As Headteacher of a primary school I have been blogging for just over two years. The main aim was to engage parents and the wider community in showing them the learning that was taking place and how this was moving the school forward. A number of other positive aims were also achieved including: showing parents that I was a different style of leader to my predecessor, building further lines of communication and also creating an online evidence base for OFSTED to trawl. With this in mind I created ht1parkhill.wordpress.com and so far in just over two years there have been over 40,000 hits.
The aim was always to roll out blogging to each phase in the school and to allow the children and staff to personalise the experience further. The only problem was that I kept on putting off implementing this with staff (this usually happens when I’m unsure of the potential impact) because I know that, whilst WordPress can be easy for some to pick up, it can also be quite challenging for others. I started to wonder if there was an easier and more effective solution. The vision was about sharing learning and the journey the children were on – I began to question if WordPress was the right format because blogs of this nature take a while to write (especially for staff who already have marking and planning to do) and in the worst case scenario a child may show the teacher a great piece of work but, due to other pressures, this may not get added to the blog until the following week and in this case the impact of the learning is lost. The conclusion that we came to was that a traditional blog is great for the HT or a senior leader to relay information but there are better formats out there for showcasing work with the best being Twitter.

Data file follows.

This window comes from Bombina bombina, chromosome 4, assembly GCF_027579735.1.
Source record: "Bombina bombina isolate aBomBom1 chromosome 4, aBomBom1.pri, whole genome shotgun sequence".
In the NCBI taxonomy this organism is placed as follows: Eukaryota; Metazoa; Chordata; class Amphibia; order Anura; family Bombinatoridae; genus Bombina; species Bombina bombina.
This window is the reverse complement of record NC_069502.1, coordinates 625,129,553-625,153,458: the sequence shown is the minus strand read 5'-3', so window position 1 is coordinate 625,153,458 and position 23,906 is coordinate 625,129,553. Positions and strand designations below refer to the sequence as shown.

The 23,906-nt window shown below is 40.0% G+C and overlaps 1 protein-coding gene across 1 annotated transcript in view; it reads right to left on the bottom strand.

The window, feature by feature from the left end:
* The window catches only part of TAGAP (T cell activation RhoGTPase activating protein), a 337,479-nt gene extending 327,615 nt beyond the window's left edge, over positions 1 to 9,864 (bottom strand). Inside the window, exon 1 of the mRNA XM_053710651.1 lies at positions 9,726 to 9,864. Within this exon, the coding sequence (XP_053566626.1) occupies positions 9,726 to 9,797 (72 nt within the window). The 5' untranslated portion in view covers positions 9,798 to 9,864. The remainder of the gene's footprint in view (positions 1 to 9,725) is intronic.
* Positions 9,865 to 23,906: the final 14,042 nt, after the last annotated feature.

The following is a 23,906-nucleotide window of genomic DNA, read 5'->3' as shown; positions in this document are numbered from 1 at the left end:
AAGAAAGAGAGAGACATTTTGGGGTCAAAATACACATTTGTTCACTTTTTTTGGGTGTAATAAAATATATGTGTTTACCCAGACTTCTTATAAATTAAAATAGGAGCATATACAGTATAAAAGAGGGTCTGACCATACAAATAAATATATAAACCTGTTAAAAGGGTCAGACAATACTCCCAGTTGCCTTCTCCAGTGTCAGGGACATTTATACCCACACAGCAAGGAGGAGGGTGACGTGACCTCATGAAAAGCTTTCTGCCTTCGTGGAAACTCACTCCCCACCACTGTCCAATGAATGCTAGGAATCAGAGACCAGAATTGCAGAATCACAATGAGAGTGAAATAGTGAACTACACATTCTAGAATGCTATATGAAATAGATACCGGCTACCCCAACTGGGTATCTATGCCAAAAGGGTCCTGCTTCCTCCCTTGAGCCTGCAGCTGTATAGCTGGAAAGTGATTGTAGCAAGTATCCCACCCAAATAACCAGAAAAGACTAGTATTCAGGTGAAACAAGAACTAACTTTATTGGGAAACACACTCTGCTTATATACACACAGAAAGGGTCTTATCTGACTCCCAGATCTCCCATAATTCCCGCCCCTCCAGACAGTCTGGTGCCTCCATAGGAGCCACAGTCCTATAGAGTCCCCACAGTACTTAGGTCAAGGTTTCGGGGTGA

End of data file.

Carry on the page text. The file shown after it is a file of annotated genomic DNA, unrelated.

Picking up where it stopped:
The advantages of Twitter are: it’s not time consuming for staff (max of 140 characters), it’s easy to use and access, it works well on a mobile device and most importantly it is instantaneous. With a Tweet taking no more than 30 seconds to write it is the ideal format for showcasing learning – we live in an age of social media where people expect instant recognition. Twitter is great at providing instant feedback and, when a child has produced an outstanding piece of work, there is instant verification and recognition that they have achieved great learning. This is where Twitter has the edge over Facebook and WordPress. Below is an example of a Tweet referencing learning and top tips for showcasing children’s work on Twitter.
- Make sure that you have upskilled parents (we do this with workshops during parents evening).
- Create a Twitter account for each phase in school.
- Always photograph the learning and add a sentence to place the learning into context.
- Use only first names of the children so as to not give too much personal information away.
- Use a hashtag. We use #ParkHillPrimary because that way if a parent wants to see learning from Nursery through to Y6 for the day they simply have to search the hashtag.
- Ensure that you have enough mobile devices around school to capture learning.
- Build in time for staff training – we use five minutes at the start of a staff meeting to practice Tweeting.
- Place a minimum expectation for how many Tweets should be generated a day – we started with a minimum of one and worked upwards from there when staff were comfortable.
If you are interested in the learning at Park Hill then follow @ParkHillPrimary